Have just been talking to MP-in-waiting Paul Smith, who was Chair of the Council's Leisure committee when the spin-off, Holby City, started. (Stephen Williams was his Lib opposite number!) He was called by a journalist who wanted to know whether he was worried that Bristol would become associated in the public mind with death and disease and horrible accidents, and that people wouldn't want to come here as a result. Can't remember what he said his on-the-record response was, but his off-the-record verdict was something along the lines of don't be so bloody ridiculous. Quite.
Anymore, on a more serious note, Casualty is estimated to bring £10m a year into the local economy. Its success is one of the reasons why Bristol has become a hub for creative industries. Many local people got their first experience of working in TV from Casualty, whether as actors or extras, set designers, camera operators, technicians, writers, or on-set gophers. Students come to Bristol to study media and broadcasting, knowing there's a good chance they'll get work experience on such programmes, or be able to draw upon the skills and experience of people who have worked in the industry. OK, Casualty (and presumably Holby City, Holby Blue, etc) isn't the be all and end all, we've still got Skins, Teachers (is that coming back?), and more. But it's the thin end of the wedge and I think we should be fighting to keep it here.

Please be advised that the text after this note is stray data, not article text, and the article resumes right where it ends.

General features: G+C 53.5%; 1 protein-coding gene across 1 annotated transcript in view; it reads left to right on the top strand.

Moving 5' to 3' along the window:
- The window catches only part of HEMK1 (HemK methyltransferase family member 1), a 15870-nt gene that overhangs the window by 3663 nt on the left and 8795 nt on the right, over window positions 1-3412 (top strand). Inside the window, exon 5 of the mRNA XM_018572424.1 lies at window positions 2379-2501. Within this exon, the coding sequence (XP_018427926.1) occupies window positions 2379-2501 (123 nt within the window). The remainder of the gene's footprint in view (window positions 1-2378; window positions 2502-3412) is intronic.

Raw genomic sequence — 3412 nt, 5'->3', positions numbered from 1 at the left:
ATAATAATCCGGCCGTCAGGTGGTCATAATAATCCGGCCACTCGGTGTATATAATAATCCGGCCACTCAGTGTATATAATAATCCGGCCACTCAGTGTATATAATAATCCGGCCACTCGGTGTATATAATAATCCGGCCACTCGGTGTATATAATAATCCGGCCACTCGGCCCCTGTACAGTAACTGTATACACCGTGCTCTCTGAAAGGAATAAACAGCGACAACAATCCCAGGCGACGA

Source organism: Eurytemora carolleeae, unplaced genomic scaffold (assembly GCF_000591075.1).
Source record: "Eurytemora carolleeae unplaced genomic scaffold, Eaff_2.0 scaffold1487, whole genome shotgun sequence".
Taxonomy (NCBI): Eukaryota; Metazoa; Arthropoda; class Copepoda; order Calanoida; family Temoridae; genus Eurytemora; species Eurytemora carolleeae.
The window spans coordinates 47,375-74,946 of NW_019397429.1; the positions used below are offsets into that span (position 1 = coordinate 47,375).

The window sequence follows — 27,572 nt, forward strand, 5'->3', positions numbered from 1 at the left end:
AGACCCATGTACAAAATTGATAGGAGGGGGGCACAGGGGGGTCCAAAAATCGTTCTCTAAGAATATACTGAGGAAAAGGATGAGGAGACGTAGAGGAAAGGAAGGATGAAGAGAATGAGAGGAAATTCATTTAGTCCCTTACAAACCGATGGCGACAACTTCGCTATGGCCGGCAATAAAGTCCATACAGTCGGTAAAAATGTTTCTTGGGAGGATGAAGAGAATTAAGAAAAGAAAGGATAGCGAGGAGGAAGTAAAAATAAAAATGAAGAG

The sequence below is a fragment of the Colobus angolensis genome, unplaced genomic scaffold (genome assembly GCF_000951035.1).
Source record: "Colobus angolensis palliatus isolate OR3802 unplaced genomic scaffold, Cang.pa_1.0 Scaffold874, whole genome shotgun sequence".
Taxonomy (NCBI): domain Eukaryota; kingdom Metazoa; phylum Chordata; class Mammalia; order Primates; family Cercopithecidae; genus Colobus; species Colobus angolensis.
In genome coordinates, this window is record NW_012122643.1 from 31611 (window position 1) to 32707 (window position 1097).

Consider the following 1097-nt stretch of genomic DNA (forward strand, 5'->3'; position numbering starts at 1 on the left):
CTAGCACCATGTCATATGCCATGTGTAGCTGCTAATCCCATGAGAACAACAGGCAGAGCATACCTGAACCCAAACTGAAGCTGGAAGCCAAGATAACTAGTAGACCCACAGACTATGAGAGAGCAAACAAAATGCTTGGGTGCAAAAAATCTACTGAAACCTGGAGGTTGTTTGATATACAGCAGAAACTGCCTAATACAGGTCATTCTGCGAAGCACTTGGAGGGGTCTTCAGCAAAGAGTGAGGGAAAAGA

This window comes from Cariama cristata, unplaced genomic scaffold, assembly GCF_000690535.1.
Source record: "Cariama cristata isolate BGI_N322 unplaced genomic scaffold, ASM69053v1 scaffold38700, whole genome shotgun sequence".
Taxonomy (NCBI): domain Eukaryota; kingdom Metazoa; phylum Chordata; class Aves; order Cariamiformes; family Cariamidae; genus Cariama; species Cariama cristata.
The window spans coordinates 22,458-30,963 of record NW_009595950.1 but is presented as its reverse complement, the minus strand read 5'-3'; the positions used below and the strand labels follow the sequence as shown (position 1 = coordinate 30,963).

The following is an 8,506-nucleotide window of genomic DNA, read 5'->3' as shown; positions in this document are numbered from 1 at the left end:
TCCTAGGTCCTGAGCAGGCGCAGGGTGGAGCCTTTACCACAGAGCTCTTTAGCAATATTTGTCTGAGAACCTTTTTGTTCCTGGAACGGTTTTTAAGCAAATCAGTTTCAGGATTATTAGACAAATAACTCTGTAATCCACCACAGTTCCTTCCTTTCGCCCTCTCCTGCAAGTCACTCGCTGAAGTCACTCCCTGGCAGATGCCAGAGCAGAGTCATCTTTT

The Director General of the BBC happens to be addressing an all-party group in Westminster on Tuesday on Ofcom's public broadcasting review, so will try to collar him there.